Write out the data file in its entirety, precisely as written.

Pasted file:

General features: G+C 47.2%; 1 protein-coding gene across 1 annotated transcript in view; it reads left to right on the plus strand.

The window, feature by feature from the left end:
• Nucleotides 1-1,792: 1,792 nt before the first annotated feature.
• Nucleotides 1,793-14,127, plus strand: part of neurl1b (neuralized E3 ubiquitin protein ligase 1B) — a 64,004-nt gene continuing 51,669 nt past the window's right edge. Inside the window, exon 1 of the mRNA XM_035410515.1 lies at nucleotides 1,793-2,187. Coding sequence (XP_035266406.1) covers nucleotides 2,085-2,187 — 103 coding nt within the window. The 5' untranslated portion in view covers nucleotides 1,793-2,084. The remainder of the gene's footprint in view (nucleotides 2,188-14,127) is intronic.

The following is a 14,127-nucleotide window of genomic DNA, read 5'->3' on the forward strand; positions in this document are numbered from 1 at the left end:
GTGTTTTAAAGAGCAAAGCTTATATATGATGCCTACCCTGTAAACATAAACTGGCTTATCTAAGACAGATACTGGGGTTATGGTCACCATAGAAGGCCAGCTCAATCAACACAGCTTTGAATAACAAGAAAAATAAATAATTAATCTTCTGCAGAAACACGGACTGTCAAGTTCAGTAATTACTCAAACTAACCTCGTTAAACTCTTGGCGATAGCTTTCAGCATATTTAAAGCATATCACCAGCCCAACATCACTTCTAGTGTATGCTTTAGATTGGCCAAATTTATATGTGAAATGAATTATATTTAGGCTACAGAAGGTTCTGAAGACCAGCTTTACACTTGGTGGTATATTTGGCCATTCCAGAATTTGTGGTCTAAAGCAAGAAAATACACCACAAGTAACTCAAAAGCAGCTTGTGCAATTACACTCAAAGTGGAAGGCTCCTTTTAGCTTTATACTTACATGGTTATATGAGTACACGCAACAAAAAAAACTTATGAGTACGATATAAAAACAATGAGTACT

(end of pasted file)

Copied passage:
General features: G+C 47.2%; 1 protein-coding gene across 1 annotated transcript in view; it reads left to right on the plus strand.

The window, feature by feature from the left end:
• Nucleotides 1-1,792: 1,792 nt before the first annotated feature.
• Nucleotides 1,793-14,127, plus strand: part of neurl1b (neuralized E3 ubiquitin protein ligase 1B) — a 64,004-nt gene continuing 51,669 nt past the window's right edge. Inside the window, exon 1 of the mRNA XM_035410515.1 lies at nucleotides 1,793-2,187. Coding sequence (XP_035266406.1) covers nucleotides 2,085-2,187 — 103 coding nt within the window. The 5' untranslated portion in view covers nucleotides 1,793-2,084. The remainder of the gene's footprint in view (nucleotides 2,188-14,127) is intronic.

The following is a 14,127-nucleotide window of genomic DNA, read 5'->3' on the forward strand; positions in this document are numbered from 1 at the left end:
GTGTTTTAAAGAGCAAAGCTTATATATGATGCCTACCCTGTAAACATAAACTGGCTTATCTAAGACAGATACTGGGGTTATGGTCACCATAGAAGGCCAGCTCAATCAACACAGCTTTGAATAACAAGAAAAATAAATAATTAATCTTCTGCAGAAACACGGACTGTCAAGTTCAGTAATTACTCAAACTAACCTCGTTAAACTCTTGGCGATAGCTTTCAGCATATTTAAAGCATATCACCAGCCCAACATCACTTCTAGTGTATGCTTTAGATTGGCCAAATTTATATGTGAAATGAATTATATTTAGGCTACAGAAGGTTCTGAAGACCAGCTTTACACTTGGTGGTATATTTGGCCATTCCAGAATTTGTGGTCTAAAGCAAGAAAATACACCACAAGTAACTCAAAAGCAGCTTGTGCAATTACACTCAAAGTGGAAGGCTCCTTTTAGCTTTATACTTACATGGTTATATGAGTACACGCAACAAAAAAAACTTATGAGTACGATATAAAAACAATGAGTACT